What's Up in November

The Moon will take a leading role this month, with the planets offering a stunning supporting role. Find out when and where to see them this November. Use the star chart below to help locate the planets and a few familiar constellations too.

It all starts November 1 when the first quarter Moon appears near Saturn. Our nearest neighbor and the ringed giant will be so close that you can spot them both through a pair of binoculars. Join us in the observatory from 7 - 8:30 pm for your chance to view them.

By November 4, the waxing gibbous Moon will have moved next to Jupiter. Jupiter and the Moon will be only 3 degrees apart and visible together through binoculars.

Set your alarms for an early rise on November 8 to see the "blood moon" total lunar eclipse. The term blood moon is not an official term in astronomy. It comes from the reddish-orange color the Moon turns as it enters Earth's umbral shadow. Sunlight can pass through Earth's atmosphere but gets scattered and bent due to all the dust and water vapor in our air. This bending changes the light's color from yellow/white to a bloody orange/red color that gets reflected on the Moon during a total eclipse.

Unlike solar eclipses, lunar eclipses are always safe to watch and don't require special equipment, but telescopes and binoculars can enhance the view. The Moon will enter Earth's fainter penumbral shadow around 3 am. Just after 4 am, the Moon will enter the darker umbral shadow. At 5:15 am, the Moon will be fully eclipsed. The total eclipse will end at 6:41 am and set shortly after at 6:44 am. The Moon will be close to the horizon during totality, so ensure you have a clear view of the horizon in the west-northwest.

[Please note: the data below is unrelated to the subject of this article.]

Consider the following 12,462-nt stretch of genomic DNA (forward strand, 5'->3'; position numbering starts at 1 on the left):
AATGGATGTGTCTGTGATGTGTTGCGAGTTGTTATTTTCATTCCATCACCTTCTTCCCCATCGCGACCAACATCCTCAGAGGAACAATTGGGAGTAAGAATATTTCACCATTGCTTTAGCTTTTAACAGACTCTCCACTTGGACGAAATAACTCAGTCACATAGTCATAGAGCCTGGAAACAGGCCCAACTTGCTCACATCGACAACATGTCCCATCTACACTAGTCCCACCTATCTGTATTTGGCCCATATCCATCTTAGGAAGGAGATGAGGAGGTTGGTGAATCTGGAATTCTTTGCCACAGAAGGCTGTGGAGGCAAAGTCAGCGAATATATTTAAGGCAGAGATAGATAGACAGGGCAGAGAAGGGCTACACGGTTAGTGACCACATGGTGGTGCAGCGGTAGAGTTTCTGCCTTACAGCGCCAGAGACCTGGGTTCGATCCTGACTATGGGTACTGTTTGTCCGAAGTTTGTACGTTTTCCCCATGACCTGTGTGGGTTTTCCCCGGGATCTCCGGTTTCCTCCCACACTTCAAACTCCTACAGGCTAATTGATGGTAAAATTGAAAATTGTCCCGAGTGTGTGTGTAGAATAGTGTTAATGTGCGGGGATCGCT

Early November also marks the best time to view Uranus as it reaches opposition on November 9. Uranus is too faint to see with our unaided eyes but appears as a light blue disc in small telescopes.

Keep your binoculars handy because the Moon and Mars will share the same field of view on November 10.

A sky chart showing the locations of the stars and planets in the sky in November.

After chowing down on your Thanksgiving meal, grab your telescope to watch as the small moon Io passes in front of Jupiter on November 24. A dark shadow from the moon will be visible, passing above the clouds of Jupiter from 7:45 until 9:54 pm.

On November 30, the Moon will return to the first quarter phase, allowing us to offer two observatory open houses in the same calendar month (weather permitting)! This time, when we're observing the Moon, we'll try to spot the faint asteroid Juno just below it through our telescopes.

No matter when you head outside to gaze at the stars, we wish you clear skies!